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Spring Cleaning Scams Are Blooming
Spring is in the air! As the weather warms and the days lengthen, it’s time to start thinking about giving your home a thorough cleaning and tending to the long list of household chores piling up over the winter. If you plan on calling in professionals to help you declutter or spruce up your place, you may be targeted by one of the many scams that are rampant this time of year.
Does sorting through bills and purchase receipts spark joy for you? We didn’t think so. Follow our ten steps to help declutter your finances and make it easier to manage your money.
Below, we’ve listed four of the most prevalent scams to watch out for this season. Stay safe!
1. The bait-and-switch scam
This scam can be pulled off with almost any service but is especially common with professional cleaning services of every kind, including carpet cleaners, chimney cleaners, air duct cleaners and more.
How it plays out: You’ll see or hear a commercial advertising super-low rates on a cleaning service, such as four carpeted rooms professionally cleaned for just $29. The price will undercut the competition by a generous margin, and you won’t waste any time calling to book a slot with the service. Unfortunately, when the cleaners come around to clean your carpets, they’ll hit you with unexpected fees for vague factors like “high-traffic areas” or “pre-conditioning,” which brings the price up by several hundred dollars.
Protect yourself: The best way to steer clear of a bait-and-switch scam is to avoid services that offer prices that are simply too good to be true. It’s also a good idea to do some research on any new cleaning agency you hire to work in your home. Check out online reviews on the company and look up its listing on the Better Business Bureau (BBB) website. Ask specific questions about possible extra charges or fees and look for online posts from previous customers. It’s also best practice to get the terms and pricing of the job in writing before the agency sends its workers to your home.
2. The bogus house-cleaning agency
This scam involves thieves pretending to be legitimate house-cleaners and is perhaps the most nefarious con you may come across this spring.
How it plays out: You’re eager to get your house into spring shape, so you decide to hire a house-cleaning agency to help out. Unfortunately, the agency is bogus, and the “house cleaners” you graciously welcome into your home end up taking personal items from your home the minute your back is turned.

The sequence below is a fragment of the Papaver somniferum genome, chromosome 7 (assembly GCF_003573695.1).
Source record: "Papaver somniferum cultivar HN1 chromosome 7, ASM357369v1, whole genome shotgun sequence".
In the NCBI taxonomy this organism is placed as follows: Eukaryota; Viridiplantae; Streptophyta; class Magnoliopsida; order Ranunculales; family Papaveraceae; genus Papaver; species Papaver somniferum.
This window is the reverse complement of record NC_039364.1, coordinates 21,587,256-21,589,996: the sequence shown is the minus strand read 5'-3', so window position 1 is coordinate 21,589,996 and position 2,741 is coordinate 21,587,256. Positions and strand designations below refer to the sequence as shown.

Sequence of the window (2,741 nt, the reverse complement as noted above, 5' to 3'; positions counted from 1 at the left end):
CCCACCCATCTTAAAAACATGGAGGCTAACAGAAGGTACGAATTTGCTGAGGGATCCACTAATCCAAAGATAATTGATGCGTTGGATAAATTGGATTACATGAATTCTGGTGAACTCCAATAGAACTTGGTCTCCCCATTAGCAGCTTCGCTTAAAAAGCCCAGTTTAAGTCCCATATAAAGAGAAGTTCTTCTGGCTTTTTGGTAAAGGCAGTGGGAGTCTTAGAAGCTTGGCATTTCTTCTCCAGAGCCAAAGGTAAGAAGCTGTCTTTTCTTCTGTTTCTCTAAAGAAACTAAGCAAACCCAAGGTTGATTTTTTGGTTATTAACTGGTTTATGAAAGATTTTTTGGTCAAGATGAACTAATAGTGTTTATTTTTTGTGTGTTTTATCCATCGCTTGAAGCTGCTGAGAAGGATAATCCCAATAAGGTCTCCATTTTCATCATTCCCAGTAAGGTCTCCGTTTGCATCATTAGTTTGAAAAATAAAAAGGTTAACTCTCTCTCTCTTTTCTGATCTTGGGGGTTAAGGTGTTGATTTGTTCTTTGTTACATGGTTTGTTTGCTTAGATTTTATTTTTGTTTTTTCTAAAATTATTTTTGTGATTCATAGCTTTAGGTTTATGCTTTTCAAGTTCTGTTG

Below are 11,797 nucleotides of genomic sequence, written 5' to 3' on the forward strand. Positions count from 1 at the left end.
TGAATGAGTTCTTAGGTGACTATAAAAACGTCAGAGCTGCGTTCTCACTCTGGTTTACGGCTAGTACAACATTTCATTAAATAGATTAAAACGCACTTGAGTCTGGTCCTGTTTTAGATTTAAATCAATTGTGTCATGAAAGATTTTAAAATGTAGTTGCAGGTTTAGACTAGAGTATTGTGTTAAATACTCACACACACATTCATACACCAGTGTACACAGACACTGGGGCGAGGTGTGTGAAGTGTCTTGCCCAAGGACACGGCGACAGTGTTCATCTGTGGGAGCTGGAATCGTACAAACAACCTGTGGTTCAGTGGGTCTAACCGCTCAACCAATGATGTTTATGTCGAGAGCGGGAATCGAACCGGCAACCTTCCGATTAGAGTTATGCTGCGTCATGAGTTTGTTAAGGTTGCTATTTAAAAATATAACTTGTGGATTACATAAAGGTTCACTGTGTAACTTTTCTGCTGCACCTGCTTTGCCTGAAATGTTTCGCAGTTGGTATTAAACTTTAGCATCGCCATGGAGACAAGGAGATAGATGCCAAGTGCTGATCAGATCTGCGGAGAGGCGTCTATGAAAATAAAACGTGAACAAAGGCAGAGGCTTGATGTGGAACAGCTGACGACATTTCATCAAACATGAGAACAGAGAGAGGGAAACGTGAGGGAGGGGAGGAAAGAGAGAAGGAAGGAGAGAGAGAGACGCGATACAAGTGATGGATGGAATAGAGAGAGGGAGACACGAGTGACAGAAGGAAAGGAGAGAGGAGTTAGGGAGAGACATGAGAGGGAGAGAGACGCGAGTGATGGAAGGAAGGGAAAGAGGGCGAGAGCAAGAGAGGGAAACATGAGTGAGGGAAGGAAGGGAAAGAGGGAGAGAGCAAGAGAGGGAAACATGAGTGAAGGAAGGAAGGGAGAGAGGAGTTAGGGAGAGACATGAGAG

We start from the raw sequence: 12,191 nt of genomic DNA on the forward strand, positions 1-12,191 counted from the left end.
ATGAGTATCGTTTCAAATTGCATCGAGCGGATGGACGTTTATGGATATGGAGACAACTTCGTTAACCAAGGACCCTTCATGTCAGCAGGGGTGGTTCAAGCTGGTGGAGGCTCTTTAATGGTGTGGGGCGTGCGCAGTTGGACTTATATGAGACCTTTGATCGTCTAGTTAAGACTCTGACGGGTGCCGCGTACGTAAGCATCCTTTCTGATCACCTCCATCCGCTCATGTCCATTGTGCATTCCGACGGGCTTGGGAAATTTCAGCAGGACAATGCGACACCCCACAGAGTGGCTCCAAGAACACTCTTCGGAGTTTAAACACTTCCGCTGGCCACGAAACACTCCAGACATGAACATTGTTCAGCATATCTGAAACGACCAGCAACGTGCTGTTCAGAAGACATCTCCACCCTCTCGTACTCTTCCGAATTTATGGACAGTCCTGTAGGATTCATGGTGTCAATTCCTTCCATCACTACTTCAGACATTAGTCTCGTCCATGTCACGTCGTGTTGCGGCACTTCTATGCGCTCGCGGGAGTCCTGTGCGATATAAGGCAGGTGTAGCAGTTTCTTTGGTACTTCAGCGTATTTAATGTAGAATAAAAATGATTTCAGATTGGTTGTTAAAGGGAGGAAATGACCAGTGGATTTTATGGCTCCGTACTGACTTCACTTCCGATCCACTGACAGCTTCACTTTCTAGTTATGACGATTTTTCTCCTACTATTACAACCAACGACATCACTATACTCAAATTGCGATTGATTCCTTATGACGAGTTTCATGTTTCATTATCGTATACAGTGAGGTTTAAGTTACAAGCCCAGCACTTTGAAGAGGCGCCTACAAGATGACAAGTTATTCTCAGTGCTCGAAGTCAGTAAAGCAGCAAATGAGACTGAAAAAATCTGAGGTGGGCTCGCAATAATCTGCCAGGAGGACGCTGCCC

Protect yourself: Never allow workers into your home without proper references and research. Check out any agency you want to use online, look up their business on the BBB website and ask for names and numbers of previous clients. It’s best not to leave the house cleaners alone in your home. For an extra level of protection, you can set up a nanny cam in the rooms the cleaners are servicing — and make sure to let them know that you have eyes on them at all times.
3. Fake cleaning products
Sometimes, scammers will market cleaning products that sound too good to be true. Removes 100% of germs and bacteria, sanitizes for weeks and is safe for every surface, at the low price of $1.99 a bottle? Suspicious.
How it plays out: You may find new cleaning products via online ads that offer incredible claims. Or worse, a friendly salesperson knocks on your door and offers a “miracle cleaning solution” at a great price. They’ll claim the solution will make your home sparkle with minimal effort, when in truth, the “miracle solution” is nothing more than a mixture of water and some scented hand soap.
Protect yourself: Stick to the cleaning products you always use and be wary of anyone hawking products you’ve never heard of before.
4. The pay-up-front scam
This scam can easily lure unsuspecting homeowners into forking over hundreds of dollars — for nothing.
How it plays out: A private vendor offering cleaning services of any kind demands full, upfront payment before they start their work. They insist on being paid in cash, with a prepaid debit card or by money order. Once they’ve collected their payment, they’ll go AWOL and you’ll never see them or your money again.
Protect yourself: Don’t prepay in full for a service, especially one that you’ll want to check over after the work is done. Legitimate cleaners may ask for a deposit that will go toward the total fee, but many don’t expect payment until after their services are complete. One of the most glaring signs that you’re dealing with a scammer is being asked to pay with cash or other non-traceable payment methods. If a vendor insists on these means of payment instead of a debit or credit card, run the other way.
Don’t let scammers get to you this spring! Stay vigilant, be wary of potential scammers and make sure that anyone you hire sticks to cleaning out your home — not your wallet.